A mysterious briefcase showed up at GN labs today, bearing the above blackened metal triangle. On the triangle is emblazoned a code, which we entered into the orderof10.com redemption page. The box is branded with a “10” enclosed by a triangle, the same as seen above. Entering the triangle's code into the webpage unlocked our “COMPUTE” piece (Leibniz); the rest of the pieces can be found here. We know that we've got COMPUTE, SlashGear's Chris Barr has Vision, Jack Pattillo of Rooster Teeth has a piece, and Devindra Hardawar of Engadget has a piece.
I tasked GN's Patrick Lathan with assisting in decoding the cryptic message. He's our “puzzle guy,” known recently for reviewing Johnathan Blow's The Witness, and has already made major progress that isn't contained in our below video.
We have updated this article with advancements below.
Logitech's new Chaos Spectrum G900 mouse has definitively settled the wireless gaming mouse debate: Wireless mice can respond just as fast – if not faster – as their wired counterparts. This topic is one we've explored in-depth below, including discussion on wireless interference and cross-talk/impedance, battery life and weight trade-offs, accuracy, and more.
The Chaos Spectrum G900 was unveiled at GDC as a “wired-wireless” mouse, embodying Logitech's devout effort to demystify wireless mice as “unreliable” for gaming. Logitech informed us that their wireless G900 tested as performing minimally equal to wired competition for responsiveness, and sometimes better.
The new G900 RGB mouse costs $150, making it one of the most expensive gaming-class mice currently on the market. It also makes some of the biggest promises, like 24-hour run-to-die battery life (with RGB LEDs on) and exceedingly tight tolerances for click force variance from mouse-to-mouse. It's a uniquely high-end peripheral that requires a properly in-depth review. Starting us off, the usual specs sheets:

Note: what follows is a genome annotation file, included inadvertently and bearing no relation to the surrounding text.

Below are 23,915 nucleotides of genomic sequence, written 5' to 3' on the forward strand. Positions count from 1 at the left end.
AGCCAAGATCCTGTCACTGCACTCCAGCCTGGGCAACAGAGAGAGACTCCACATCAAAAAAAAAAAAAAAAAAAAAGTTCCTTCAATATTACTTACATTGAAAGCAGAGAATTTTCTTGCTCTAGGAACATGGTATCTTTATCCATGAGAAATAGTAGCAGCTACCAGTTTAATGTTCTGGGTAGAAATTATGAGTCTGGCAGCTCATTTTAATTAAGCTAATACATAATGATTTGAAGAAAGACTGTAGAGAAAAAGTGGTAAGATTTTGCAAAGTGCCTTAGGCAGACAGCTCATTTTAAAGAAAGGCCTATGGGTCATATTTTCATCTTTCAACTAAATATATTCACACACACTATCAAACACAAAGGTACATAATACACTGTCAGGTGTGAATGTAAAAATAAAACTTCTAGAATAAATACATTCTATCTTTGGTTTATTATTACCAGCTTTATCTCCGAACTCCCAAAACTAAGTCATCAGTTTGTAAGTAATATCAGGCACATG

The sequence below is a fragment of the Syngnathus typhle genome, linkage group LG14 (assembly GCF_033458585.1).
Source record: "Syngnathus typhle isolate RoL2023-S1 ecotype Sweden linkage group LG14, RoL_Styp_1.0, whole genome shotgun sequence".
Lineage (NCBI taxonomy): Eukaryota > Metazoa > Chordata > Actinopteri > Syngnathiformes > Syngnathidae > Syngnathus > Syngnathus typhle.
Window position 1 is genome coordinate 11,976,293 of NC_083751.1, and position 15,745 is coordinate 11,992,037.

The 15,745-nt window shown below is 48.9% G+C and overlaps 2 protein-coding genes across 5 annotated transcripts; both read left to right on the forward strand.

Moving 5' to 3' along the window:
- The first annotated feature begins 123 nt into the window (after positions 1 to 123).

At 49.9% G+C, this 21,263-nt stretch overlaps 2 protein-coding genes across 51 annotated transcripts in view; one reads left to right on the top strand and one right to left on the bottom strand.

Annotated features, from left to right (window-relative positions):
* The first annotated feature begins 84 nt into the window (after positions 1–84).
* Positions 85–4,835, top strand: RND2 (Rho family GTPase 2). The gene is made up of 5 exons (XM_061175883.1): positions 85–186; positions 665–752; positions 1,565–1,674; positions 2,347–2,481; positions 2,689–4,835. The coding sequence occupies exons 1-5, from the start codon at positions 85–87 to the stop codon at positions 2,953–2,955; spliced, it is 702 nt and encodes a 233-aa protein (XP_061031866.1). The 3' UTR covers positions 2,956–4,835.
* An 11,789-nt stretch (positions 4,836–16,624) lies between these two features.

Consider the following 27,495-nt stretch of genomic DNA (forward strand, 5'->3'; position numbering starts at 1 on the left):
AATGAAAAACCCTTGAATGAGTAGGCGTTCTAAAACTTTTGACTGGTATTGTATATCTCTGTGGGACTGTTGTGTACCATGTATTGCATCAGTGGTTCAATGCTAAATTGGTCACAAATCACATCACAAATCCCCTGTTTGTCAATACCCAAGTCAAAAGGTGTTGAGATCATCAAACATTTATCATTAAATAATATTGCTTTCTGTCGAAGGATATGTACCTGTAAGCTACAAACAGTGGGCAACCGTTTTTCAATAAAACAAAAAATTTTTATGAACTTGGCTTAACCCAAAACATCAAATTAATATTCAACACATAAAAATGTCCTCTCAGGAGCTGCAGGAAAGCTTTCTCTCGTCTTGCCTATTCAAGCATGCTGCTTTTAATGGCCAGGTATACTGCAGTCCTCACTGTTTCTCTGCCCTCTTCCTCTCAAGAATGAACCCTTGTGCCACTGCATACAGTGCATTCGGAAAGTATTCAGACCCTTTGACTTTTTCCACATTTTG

Software publisher and game development studio Bethesda has silently rolled-out its alpha version of the “Bethesda.net” launcher, posted alongside card game Elder Scrolls: Legends. Plans for the launcher are yet undisclosed and the store front isn't active, but a key code redemption link indicates that Bethesda will soon be moving product through its store.
This is not a departure from Steam (at least, not yet), but is almost certainly a move to bypass the revenue share with Valve. Bethesda isn't the first publisher to explore this route. EA's Origin took the more extreme approach, simultaneously launching its storefront and completely removing its games from Steam. Ubisoft's uPlay doesn't do this, but buying a Ubisoft title on Steam will invariably launch the uPlay launcher, which then requests a sign-in – and that game may request its own sign-in, in case two weren't enough. GOG Galaxy is perhaps the least offensive in its authentication practices and most neutral, but is still closely related to CD Projekt Red.
Industry analyst Newzoo reports that PC gaming is now projected to generate $31.9 billion in game software sales annually, or 32% of annual global games market revenue with +2.1% YoY growth. Its closest and longest competitor, console gaming, is projected to generate $29.0 billion in 2016 (29%) with a +4.5% YoY growth. Despite this growth pattern, both device categories are expected to stagnate in marketshare through 2019, their segments beset upon by mobile devices.
The freshman effort from studio Fool’s Theory looks promising. A small group of seasoned game developers that comprise the studio has been together now for about a year – including former CD Projekt Red (The Witcher) team members – and PAX East 2016 offered our first look at their game, Seven: The Days Long Gone. The Polish group set out to do something they said “no one has done,” which was to create an isometric, parkour-style, jump-and-climb action RPG. We got the chance to play Seven: The Days Long Gone, an Unreal Engine game, and speak with project lead Jakub Rokosz at PAX East.